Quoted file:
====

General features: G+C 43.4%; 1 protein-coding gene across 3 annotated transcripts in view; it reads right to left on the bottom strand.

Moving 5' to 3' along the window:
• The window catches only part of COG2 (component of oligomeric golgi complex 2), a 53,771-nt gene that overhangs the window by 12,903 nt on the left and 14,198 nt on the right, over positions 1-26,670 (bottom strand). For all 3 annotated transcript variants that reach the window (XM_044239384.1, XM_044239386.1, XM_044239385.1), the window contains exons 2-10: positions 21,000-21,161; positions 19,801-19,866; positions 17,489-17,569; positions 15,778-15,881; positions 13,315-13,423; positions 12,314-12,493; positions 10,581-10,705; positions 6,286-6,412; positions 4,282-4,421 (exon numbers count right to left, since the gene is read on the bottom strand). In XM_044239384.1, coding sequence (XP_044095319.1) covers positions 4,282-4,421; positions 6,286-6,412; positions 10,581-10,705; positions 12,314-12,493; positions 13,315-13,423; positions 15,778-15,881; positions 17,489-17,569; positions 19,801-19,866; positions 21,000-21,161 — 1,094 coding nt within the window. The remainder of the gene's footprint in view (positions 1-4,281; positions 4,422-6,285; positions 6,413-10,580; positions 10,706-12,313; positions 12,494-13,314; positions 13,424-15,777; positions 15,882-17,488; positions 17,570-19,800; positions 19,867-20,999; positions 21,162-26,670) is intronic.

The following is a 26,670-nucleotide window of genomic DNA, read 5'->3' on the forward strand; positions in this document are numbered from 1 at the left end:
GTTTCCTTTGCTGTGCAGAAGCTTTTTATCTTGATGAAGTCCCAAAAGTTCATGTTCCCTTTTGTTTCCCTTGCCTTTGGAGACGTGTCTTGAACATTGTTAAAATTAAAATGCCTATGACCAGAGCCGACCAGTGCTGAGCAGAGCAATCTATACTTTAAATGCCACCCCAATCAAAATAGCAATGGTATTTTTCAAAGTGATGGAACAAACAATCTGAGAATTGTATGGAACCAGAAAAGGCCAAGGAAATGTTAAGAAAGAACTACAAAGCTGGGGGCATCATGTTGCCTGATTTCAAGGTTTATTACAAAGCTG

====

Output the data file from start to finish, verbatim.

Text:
General features: G+C 43.4%; 1 protein-coding gene across 3 annotated transcripts in view; it reads right to left on the bottom strand.

Moving 5' to 3' along the window:
• The window catches only part of COG2 (component of oligomeric golgi complex 2), a 53,771-nt gene that overhangs the window by 12,903 nt on the left and 14,198 nt on the right, over positions 1-26,670 (bottom strand). For all 3 annotated transcript variants that reach the window (XM_044239384.1, XM_044239386.1, XM_044239385.1), the window contains exons 2-10: positions 21,000-21,161; positions 19,801-19,866; positions 17,489-17,569; positions 15,778-15,881; positions 13,315-13,423; positions 12,314-12,493; positions 10,581-10,705; positions 6,286-6,412; positions 4,282-4,421 (exon numbers count right to left, since the gene is read on the bottom strand). In XM_044239384.1, coding sequence (XP_044095319.1) covers positions 4,282-4,421; positions 6,286-6,412; positions 10,581-10,705; positions 12,314-12,493; positions 13,315-13,423; positions 15,778-15,881; positions 17,489-17,569; positions 19,801-19,866; positions 21,000-21,161 — 1,094 coding nt within the window. The remainder of the gene's footprint in view (positions 1-4,281; positions 4,422-6,285; positions 6,413-10,580; positions 10,706-12,313; positions 12,494-13,314; positions 13,424-15,777; positions 15,882-17,488; positions 17,570-19,800; positions 19,867-20,999; positions 21,162-26,670) is intronic.

The following is a 26,670-nucleotide window of genomic DNA, read 5'->3' on the forward strand; positions in this document are numbered from 1 at the left end:
GTTTCCTTTGCTGTGCAGAAGCTTTTTATCTTGATGAAGTCCCAAAAGTTCATGTTCCCTTTTGTTTCCCTTGCCTTTGGAGACGTGTCTTGAACATTGTTAAAATTAAAATGCCTATGACCAGAGCCGACCAGTGCTGAGCAGAGCAATCTATACTTTAAATGCCACCCCAATCAAAATAGCAATGGTATTTTTCAAAGTGATGGAACAAACAATCTGAGAATTGTATGGAACCAGAAAAGGCCAAGGAAATGTTAAGAAAGAACTACAAAGCTGGGGGCATCATGTTGCCTGATTTCAAGGTTTATTACAAAGCTG